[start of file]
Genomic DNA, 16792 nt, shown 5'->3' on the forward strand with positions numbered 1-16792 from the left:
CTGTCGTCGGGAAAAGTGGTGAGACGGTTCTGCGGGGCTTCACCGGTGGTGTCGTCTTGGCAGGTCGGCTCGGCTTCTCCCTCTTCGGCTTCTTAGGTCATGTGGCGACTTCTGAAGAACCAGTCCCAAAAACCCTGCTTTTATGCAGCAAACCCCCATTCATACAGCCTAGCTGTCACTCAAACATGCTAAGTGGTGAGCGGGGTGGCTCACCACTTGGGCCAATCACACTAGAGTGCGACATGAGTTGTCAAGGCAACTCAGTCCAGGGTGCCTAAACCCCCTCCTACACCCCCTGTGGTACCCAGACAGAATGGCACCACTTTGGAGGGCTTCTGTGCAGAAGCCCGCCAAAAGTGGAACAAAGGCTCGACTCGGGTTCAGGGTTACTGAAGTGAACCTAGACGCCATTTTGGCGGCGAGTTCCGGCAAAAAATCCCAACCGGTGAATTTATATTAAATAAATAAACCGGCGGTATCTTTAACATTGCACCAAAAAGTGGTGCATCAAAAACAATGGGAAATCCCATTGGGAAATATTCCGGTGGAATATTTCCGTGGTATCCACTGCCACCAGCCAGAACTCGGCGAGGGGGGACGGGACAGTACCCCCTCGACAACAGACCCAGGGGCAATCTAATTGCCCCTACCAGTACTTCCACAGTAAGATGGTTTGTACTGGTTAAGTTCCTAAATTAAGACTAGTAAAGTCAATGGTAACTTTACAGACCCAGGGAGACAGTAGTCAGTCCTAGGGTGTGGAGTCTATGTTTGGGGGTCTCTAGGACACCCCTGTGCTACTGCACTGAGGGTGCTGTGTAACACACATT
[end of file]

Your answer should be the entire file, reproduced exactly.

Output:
Genomic DNA, 16792 nt, shown 5'->3' on the forward strand with positions numbered 1-16792 from the left:
CTGTCGTCGGGAAAAGTGGTGAGACGGTTCTGCGGGGCTTCACCGGTGGTGTCGTCTTGGCAGGTCGGCTCGGCTTCTCCCTCTTCGGCTTCTTAGGTCATGTGGCGACTTCTGAAGAACCAGTCCCAAAAACCCTGCTTTTATGCAGCAAACCCCCATTCATACAGCCTAGCTGTCACTCAAACATGCTAAGTGGTGAGCGGGGTGGCTCACCACTTGGGCCAATCACACTAGAGTGCGACATGAGTTGTCAAGGCAACTCAGTCCAGGGTGCCTAAACCCCCTCCTACACCCCCTGTGGTACCCAGACAGAATGGCACCACTTTGGAGGGCTTCTGTGCAGAAGCCCGCCAAAAGTGGAACAAAGGCTCGACTCGGGTTCAGGGTTACTGAAGTGAACCTAGACGCCATTTTGGCGGCGAGTTCCGGCAAAAAATCCCAACCGGTGAATTTATATTAAATAAATAAACCGGCGGTATCTTTAACATTGCACCAAAAAGTGGTGCATCAAAAACAATGGGAAATCCCATTGGGAAATATTCCGGTGGAATATTTCCGTGGTATCCACTGCCACCAGCCAGAACTCGGCGAGGGGGGACGGGACAGTACCCCCTCGACAACAGACCCAGGGGCAATCTAATTGCCCCTACCAGTACTTCCACAGTAAGATGGTTTGTACTGGTTAAGTTCCTAAATTAAGACTAGTAAAGTCAATGGTAACTTTACAGACCCAGGGAGACAGTAGTCAGTCCTAGGGTGTGGAGTCTATGTTTGGGGGTCTCTAGGACACCCCTGTGCTACTGCACTGAGGGTGCTGTGTAACACACATT